A 6-d-old Indian-origin female rhesus macaque (Macaca mulatta) presented with bradycardia shortly after sedation with ketamine. No other cardiac abnormalities were apparent. Approximately 2 wk after the initial presentation, the macaque was again bradycardic and exhibited a regularly irregular arrhythmia on a prestudy examination. ECG, echocardiography, blood pressure measurement, SpO2 assessment, and a CBC analysis were performed. The echocardiogram and bloodwork were normal, but the infant was hypotensive at the time of echocardiogram. The ECG revealed ventricular parasystole. Ventricular parasystole is considered a benign arrhythmia caused by an ectopic pacemaker that is insulated from impulses from the sinus node. Given this abnormality, the macaque was transferred to a short-term study protocol, according to veterinary recommendation. On the final veterinary exam, a grade 3 systolic murmur and a decrease in arrhythmia frequency were noted. Gross cardiac lesions were not identified at necropsy the following day. Cardiac tissue sections were essentially normal on microscopic examination. This infant did not display signs of cardiovascular insufficiency, and a review of the medical record indicated normal growth, feed intake and activity levels. This case demonstrates the importance of appropriate screening of potential neonatal and juvenile research candidates for occult cardiovascular abnormalities. Whether the arrhythmia diagnosed in this case was truly innocuous is unclear, given the documented hypotension and the development of a systolic heart murmur.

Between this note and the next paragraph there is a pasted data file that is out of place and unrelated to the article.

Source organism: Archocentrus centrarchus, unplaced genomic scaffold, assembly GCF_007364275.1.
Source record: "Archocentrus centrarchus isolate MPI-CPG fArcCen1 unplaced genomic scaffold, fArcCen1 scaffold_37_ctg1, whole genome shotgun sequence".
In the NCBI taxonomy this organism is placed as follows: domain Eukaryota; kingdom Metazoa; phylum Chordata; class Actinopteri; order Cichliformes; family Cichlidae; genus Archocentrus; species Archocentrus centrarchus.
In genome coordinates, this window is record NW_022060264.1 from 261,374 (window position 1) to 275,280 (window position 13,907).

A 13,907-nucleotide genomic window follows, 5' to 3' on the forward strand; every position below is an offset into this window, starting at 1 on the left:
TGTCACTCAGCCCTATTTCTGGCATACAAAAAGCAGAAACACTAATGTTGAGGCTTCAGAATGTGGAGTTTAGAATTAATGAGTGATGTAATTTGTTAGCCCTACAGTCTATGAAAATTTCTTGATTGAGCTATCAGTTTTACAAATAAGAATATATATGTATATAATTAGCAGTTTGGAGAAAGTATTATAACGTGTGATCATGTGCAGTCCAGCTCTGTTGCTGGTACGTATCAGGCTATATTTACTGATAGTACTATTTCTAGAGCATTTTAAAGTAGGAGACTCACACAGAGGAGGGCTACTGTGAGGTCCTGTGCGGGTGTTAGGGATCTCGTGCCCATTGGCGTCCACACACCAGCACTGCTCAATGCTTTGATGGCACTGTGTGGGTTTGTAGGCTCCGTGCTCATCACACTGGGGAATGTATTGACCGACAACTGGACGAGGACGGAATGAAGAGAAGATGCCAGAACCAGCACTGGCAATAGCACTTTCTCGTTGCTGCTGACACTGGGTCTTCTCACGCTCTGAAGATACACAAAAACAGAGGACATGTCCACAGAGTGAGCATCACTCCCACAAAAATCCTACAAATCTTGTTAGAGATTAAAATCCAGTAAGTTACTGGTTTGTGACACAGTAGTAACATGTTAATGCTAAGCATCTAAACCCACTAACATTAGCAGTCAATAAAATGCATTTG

|Original language||English (US)|
|Number of pages||5|
|Publication status||Published - Dec 1 2016|
ASJC Scopus subject areas
- Biochemistry, Genetics and Molecular Biology(all)